The Last Mile is The Hardest

Gwen looks at the ground as she walks from the bus stop. She does not want anyone to notice her. She certainly does not want to be recognized. She is dressed nice, if plainly. A simple, light-pink tee-shirt and blue jeans bought at a thrift shop. Her hair is pulled back in a pony-tail, a style she almost never wore in the past. Ambling down the street she realizes it is doubtful anyone knows who she is. They will though, when she walks up to the house.

It has been months since she walked up to that house. The last time she walked up that side-walk was months ago. That is not entirely true. It has been longer. The last time she was here she crawled and stumbled up the sidewalk, taking a detour to the willow in the front yard to vomit up half of what she drank that night. Her father rushed out to help her inside while her mother shook her head. He begged her not to go out the next night, but she did anyway.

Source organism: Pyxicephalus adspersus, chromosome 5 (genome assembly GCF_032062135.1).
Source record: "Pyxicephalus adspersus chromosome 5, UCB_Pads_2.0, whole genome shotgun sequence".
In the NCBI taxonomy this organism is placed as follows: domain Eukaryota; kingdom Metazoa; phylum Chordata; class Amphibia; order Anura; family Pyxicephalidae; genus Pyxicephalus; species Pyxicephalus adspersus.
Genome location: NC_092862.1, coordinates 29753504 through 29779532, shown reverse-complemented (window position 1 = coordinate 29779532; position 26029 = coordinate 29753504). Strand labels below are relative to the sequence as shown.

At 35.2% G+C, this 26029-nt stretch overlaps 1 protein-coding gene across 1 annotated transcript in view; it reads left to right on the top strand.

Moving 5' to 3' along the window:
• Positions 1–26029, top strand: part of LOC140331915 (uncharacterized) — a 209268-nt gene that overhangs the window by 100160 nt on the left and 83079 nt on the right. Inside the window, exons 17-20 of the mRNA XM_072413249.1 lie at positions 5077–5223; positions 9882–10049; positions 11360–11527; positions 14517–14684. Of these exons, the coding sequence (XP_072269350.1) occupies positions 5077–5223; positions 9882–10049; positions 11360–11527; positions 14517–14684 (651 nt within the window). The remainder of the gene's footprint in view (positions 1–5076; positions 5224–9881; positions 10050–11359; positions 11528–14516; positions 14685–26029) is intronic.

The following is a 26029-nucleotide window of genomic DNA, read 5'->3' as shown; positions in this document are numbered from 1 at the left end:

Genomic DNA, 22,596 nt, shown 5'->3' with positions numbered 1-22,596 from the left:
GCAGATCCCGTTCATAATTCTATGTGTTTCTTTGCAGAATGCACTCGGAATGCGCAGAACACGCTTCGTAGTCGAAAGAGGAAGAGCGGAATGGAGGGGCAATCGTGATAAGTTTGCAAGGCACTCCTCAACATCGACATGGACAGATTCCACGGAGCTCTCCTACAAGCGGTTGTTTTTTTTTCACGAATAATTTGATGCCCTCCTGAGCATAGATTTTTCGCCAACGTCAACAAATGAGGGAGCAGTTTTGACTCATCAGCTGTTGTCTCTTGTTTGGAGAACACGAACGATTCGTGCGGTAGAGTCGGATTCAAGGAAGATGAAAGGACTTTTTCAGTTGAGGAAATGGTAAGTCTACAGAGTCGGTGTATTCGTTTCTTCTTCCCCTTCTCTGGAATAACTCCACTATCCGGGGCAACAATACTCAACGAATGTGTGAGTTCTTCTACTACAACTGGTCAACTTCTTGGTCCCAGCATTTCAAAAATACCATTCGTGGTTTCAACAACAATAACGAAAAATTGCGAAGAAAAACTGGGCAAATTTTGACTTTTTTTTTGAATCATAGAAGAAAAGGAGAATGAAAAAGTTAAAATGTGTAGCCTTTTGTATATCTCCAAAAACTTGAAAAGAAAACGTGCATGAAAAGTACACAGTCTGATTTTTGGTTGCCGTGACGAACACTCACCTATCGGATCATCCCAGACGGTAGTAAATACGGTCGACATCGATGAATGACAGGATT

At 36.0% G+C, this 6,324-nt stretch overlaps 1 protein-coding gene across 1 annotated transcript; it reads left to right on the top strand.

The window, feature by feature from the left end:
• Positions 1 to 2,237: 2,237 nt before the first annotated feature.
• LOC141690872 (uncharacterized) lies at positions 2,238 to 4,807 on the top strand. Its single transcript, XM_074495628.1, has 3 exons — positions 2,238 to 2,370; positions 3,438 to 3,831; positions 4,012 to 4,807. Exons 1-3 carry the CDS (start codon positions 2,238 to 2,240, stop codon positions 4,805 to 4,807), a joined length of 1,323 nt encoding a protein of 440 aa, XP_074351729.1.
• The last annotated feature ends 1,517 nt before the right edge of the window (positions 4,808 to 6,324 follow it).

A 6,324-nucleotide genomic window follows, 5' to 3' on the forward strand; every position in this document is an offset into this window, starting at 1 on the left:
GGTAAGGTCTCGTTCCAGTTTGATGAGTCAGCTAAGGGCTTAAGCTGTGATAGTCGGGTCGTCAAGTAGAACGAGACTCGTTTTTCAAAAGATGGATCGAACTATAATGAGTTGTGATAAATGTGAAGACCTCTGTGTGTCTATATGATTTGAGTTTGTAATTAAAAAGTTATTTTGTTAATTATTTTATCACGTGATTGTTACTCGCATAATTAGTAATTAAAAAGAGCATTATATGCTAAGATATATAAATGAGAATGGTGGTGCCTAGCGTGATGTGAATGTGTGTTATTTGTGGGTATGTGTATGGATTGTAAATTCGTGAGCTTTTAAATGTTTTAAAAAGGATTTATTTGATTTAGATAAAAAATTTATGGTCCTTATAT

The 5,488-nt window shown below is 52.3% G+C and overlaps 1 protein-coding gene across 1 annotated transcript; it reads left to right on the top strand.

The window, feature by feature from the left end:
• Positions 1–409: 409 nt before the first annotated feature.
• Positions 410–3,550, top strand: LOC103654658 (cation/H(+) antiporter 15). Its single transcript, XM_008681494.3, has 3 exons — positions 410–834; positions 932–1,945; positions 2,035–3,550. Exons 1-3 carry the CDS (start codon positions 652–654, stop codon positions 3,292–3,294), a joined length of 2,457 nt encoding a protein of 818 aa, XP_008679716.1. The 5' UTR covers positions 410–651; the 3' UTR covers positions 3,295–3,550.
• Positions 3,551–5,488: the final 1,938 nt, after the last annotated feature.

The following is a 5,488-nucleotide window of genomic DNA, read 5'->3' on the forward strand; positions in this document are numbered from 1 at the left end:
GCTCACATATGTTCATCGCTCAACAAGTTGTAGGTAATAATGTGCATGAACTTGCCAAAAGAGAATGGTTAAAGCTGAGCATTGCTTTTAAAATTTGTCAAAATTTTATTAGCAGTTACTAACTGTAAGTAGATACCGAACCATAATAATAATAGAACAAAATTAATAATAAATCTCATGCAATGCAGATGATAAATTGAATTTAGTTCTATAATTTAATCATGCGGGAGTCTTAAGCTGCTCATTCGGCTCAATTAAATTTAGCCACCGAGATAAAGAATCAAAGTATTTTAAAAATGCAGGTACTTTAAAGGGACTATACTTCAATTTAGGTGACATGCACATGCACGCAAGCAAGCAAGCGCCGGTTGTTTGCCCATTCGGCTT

Her friend had been even more intoxicated than Gwen, so half in the bag, she took the other woman’s keys and started the car. They did not even get out of the  municipal parking lot. Fortunately she was not going fast enough to hurt anyone when she drove the big Buick into the rear corner of the bank, but the cops were right there.

Now it has been six months of jail time and rehab. Six months of reflecting on how she lived her life. Mostly six months at least, as Gwen realizes she spent the first week or two in angry denial. That was before hearing everyone else’s stories. Friends crippled, families left in economic ruin and one woman who has to live with the knowledge that she killed a little boy. Gwen knows how lucky she is.

She knows and is ashamed. She lifts her head to see that walkway and those steps and is afraid. They will never trust her, she believes, and they are right to feel that way. It is the only place she has to go, however, so she puts her head down, and puts one foot in front of the other.


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